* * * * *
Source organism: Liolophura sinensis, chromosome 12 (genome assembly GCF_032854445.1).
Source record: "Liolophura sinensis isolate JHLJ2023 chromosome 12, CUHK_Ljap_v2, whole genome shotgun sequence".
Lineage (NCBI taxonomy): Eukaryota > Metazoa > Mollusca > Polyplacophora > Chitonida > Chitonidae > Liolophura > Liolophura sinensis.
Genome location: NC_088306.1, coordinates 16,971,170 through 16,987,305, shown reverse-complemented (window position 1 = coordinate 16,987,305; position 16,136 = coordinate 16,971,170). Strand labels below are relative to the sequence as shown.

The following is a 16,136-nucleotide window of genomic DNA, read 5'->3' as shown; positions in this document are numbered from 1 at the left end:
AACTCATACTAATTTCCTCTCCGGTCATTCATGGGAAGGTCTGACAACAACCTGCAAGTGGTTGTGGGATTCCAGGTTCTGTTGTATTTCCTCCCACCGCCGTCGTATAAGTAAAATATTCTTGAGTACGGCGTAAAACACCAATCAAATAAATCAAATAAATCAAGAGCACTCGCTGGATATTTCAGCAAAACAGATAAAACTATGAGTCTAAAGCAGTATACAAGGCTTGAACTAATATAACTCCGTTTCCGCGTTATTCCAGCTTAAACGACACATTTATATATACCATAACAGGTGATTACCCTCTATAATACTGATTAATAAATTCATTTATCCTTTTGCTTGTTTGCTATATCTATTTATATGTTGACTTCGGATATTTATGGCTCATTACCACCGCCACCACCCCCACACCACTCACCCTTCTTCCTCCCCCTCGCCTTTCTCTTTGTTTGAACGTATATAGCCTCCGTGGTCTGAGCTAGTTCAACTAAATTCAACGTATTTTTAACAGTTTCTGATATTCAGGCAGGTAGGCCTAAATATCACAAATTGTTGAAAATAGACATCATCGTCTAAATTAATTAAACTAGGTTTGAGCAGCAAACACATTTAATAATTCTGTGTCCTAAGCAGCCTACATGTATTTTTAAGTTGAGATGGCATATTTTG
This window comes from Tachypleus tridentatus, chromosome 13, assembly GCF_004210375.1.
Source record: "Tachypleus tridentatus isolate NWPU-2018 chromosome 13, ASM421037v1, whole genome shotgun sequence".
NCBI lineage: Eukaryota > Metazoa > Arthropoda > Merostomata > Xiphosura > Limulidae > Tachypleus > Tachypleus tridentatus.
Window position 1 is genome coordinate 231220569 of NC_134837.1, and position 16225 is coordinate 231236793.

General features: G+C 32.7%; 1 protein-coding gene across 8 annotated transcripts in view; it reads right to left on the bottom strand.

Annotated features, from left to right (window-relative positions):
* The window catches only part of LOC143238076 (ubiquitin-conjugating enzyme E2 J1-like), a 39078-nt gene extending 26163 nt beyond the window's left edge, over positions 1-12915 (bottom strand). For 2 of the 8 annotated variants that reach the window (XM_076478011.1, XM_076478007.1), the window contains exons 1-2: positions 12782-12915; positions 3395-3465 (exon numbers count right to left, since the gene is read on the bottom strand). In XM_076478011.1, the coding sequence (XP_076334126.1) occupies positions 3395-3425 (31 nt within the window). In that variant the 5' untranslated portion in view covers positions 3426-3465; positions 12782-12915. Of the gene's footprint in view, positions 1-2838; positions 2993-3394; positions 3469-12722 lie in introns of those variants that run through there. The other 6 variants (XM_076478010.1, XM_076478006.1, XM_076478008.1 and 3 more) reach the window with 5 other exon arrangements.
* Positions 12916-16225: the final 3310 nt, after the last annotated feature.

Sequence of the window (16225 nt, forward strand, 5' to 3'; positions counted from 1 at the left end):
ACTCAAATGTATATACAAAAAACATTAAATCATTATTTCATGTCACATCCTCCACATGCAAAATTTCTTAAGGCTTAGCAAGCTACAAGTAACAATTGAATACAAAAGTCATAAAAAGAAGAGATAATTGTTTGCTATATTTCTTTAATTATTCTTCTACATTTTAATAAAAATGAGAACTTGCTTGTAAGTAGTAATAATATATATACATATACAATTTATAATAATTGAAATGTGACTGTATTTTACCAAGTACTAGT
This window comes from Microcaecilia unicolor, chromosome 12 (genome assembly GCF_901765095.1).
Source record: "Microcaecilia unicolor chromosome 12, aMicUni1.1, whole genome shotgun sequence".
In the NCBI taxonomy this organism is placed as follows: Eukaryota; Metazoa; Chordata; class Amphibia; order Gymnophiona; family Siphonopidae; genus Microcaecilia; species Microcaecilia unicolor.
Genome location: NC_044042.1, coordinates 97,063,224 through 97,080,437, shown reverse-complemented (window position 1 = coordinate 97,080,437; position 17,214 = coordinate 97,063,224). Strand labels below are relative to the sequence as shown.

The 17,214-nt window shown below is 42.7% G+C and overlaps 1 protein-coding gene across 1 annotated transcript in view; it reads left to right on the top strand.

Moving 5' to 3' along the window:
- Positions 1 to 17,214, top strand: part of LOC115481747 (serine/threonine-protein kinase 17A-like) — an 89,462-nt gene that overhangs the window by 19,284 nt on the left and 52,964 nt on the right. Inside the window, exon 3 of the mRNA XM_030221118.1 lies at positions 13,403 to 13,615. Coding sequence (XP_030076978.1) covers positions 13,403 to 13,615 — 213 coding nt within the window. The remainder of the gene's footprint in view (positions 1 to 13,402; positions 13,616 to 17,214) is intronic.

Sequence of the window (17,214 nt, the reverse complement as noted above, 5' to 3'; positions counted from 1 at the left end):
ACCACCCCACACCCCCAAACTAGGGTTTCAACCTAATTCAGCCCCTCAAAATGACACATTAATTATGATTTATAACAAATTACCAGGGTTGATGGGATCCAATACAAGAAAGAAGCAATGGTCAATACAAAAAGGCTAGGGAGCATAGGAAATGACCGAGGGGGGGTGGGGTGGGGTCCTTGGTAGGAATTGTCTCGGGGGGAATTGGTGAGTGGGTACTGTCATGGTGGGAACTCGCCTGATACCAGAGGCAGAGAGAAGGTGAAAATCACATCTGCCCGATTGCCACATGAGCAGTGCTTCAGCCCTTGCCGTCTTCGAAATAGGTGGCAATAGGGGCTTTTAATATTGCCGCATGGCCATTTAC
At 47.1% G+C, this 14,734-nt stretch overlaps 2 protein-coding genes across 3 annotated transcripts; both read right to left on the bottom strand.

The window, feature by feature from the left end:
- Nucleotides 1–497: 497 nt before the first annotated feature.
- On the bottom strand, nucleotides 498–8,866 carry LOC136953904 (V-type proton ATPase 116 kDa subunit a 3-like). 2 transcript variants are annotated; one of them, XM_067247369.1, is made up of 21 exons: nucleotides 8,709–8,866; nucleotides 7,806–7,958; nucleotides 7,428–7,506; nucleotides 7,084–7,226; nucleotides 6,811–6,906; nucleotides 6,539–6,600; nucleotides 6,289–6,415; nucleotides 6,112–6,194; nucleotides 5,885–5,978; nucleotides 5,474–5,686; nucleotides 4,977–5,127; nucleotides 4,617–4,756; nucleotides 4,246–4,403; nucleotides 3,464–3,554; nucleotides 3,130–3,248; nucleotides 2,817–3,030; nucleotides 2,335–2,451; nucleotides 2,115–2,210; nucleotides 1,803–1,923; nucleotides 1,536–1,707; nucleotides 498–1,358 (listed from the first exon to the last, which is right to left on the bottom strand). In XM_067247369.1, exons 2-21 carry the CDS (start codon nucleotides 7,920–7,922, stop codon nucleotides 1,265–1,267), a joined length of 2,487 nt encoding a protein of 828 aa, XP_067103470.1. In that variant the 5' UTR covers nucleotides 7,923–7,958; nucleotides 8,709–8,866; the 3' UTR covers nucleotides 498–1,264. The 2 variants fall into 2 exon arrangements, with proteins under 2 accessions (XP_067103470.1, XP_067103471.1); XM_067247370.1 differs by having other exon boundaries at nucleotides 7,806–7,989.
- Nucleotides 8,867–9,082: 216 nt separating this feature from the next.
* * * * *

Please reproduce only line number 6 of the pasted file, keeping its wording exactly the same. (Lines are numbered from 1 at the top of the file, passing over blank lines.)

AACTCATACTAATTTCCTCTCCGGTCATTCATGGGAAGGTCTGACAACAACCTGCAAGTGGTTGTGGGATTCCAGGTTCTGTTGTATTTCCTCCCACCGCCGTCGTATAAGTAAAATATTCTTGAGTACGGCGTAAAACACCAATCAAATAAATCAAATAAATCAAGAGCACTCGCTGGATATTTCAGCAAAACAGATAAAACTATGAGTCTAAAGCAGTATACAAGGCTTGAACTAATATAACTCCGTTTCCGCGTTATTCCAGCTTAAACGACACATTTATATATACCATAACAGGTGATTACCCTCTATAATACTGATTAATAAATTCATTTATCCTTTTGCTTGTTTGCTATATCTATTTATATGTTGACTTCGGATATTTATGGCTCATTACCACCGCCACCACCCCCACACCACTCACCCTTCTTCCTCCCCCTCGCCTTTCTCTTTGTTTGAACGTATATAGCCTCCGTGGTCTGAGCTAGTTCAACTAAATTCAACGTATTTTTAACAGTTTCTGATATTCAGGCAGGTAGGCCTAAATATCACAAATTGTTGAAAATAGACATCATCGTCTAAATTAATTAAACTAGGTTTGAGCAGCAAACACATTTAATAATTCTGTGTCCTAAGCAGCCTACATGTATTTTTAAGTTGAGATGGCATATTTTG